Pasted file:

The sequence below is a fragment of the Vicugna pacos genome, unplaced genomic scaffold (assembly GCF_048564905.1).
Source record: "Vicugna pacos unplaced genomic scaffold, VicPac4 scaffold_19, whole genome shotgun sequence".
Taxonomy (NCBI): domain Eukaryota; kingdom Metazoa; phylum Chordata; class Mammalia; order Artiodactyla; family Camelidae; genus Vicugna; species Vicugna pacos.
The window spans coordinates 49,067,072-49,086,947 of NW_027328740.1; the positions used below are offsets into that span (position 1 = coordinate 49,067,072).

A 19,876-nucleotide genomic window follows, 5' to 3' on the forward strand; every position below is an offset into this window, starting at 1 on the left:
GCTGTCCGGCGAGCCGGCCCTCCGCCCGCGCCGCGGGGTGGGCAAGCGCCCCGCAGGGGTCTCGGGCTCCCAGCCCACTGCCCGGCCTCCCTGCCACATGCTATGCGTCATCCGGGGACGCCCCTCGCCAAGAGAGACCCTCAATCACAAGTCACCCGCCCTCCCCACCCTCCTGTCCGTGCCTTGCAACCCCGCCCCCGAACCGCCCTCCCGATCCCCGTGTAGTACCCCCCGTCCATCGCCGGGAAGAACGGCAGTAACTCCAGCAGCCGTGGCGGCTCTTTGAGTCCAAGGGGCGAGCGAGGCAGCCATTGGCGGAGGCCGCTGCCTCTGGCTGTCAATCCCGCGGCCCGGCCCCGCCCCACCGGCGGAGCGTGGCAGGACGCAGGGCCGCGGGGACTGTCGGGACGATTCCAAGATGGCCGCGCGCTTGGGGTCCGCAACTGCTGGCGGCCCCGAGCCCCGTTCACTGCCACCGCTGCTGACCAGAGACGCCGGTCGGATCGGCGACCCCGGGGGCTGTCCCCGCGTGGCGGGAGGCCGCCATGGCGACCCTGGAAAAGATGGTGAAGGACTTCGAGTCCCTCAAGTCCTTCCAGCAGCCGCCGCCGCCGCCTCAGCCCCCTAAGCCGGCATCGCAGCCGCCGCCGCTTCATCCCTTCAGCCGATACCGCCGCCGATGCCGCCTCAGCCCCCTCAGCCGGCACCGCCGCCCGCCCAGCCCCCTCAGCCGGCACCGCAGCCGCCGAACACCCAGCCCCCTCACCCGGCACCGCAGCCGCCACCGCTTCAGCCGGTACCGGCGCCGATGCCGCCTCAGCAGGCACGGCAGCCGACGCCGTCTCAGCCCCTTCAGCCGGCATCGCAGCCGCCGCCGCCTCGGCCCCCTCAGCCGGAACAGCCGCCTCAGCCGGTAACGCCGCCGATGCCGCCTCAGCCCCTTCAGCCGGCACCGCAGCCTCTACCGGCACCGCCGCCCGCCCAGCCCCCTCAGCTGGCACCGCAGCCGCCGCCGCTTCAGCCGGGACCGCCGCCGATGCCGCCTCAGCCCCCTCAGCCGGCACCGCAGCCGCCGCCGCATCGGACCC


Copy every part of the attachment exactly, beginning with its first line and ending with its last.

The sequence below is a fragment of the Vicugna pacos genome, unplaced genomic scaffold (assembly GCF_048564905.1).
Source record: "Vicugna pacos unplaced genomic scaffold, VicPac4 scaffold_19, whole genome shotgun sequence".
Taxonomy (NCBI): domain Eukaryota; kingdom Metazoa; phylum Chordata; class Mammalia; order Artiodactyla; family Camelidae; genus Vicugna; species Vicugna pacos.
The window spans coordinates 49,067,072-49,086,947 of NW_027328740.1; the positions used below are offsets into that span (position 1 = coordinate 49,067,072).

A 19,876-nucleotide genomic window follows, 5' to 3' on the forward strand; every position below is an offset into this window, starting at 1 on the left:
GCTGTCCGGCGAGCCGGCCCTCCGCCCGCGCCGCGGGGTGGGCAAGCGCCCCGCAGGGGTCTCGGGCTCCCAGCCCACTGCCCGGCCTCCCTGCCACATGCTATGCGTCATCCGGGGACGCCCCTCGCCAAGAGAGACCCTCAATCACAAGTCACCCGCCCTCCCCACCCTCCTGTCCGTGCCTTGCAACCCCGCCCCCGAACCGCCCTCCCGATCCCCGTGTAGTACCCCCCGTCCATCGCCGGGAAGAACGGCAGTAACTCCAGCAGCCGTGGCGGCTCTTTGAGTCCAAGGGGCGAGCGAGGCAGCCATTGGCGGAGGCCGCTGCCTCTGGCTGTCAATCCCGCGGCCCGGCCCCGCCCCACCGGCGGAGCGTGGCAGGACGCAGGGCCGCGGGGACTGTCGGGACGATTCCAAGATGGCCGCGCGCTTGGGGTCCGCAACTGCTGGCGGCCCCGAGCCCCGTTCACTGCCACCGCTGCTGACCAGAGACGCCGGTCGGATCGGCGACCCCGGGGGCTGTCCCCGCGTGGCGGGAGGCCGCCATGGCGACCCTGGAAAAGATGGTGAAGGACTTCGAGTCCCTCAAGTCCTTCCAGCAGCCGCCGCCGCCGCCTCAGCCCCCTAAGCCGGCATCGCAGCCGCCGCCGCTTCATCCCTTCAGCCGATACCGCCGCCGATGCCGCCTCAGCCCCCTCAGCCGGCACCGCCGCCCGCCCAGCCCCCTCAGCCGGCACCGCAGCCGCCGAACACCCAGCCCCCTCACCCGGCACCGCAGCCGCCACCGCTTCAGCCGGTACCGGCGCCGATGCCGCCTCAGCAGGCACGGCAGCCGACGCCGTCTCAGCCCCTTCAGCCGGCATCGCAGCCGCCGCCGCCTCGGCCCCCTCAGCCGGAACAGCCGCCTCAGCCGGTAACGCCGCCGATGCCGCCTCAGCCCCTTCAGCCGGCACCGCAGCCTCTACCGGCACCGCCGCCCGCCCAGCCCCCTCAGCTGGCACCGCAGCCGCCGCCGCTTCAGCCGGGACCGCCGCCGATGCCGCCTCAGCCCCCTCAGCCGGCACCGCAGCCGCCGCCGCATCGGACCC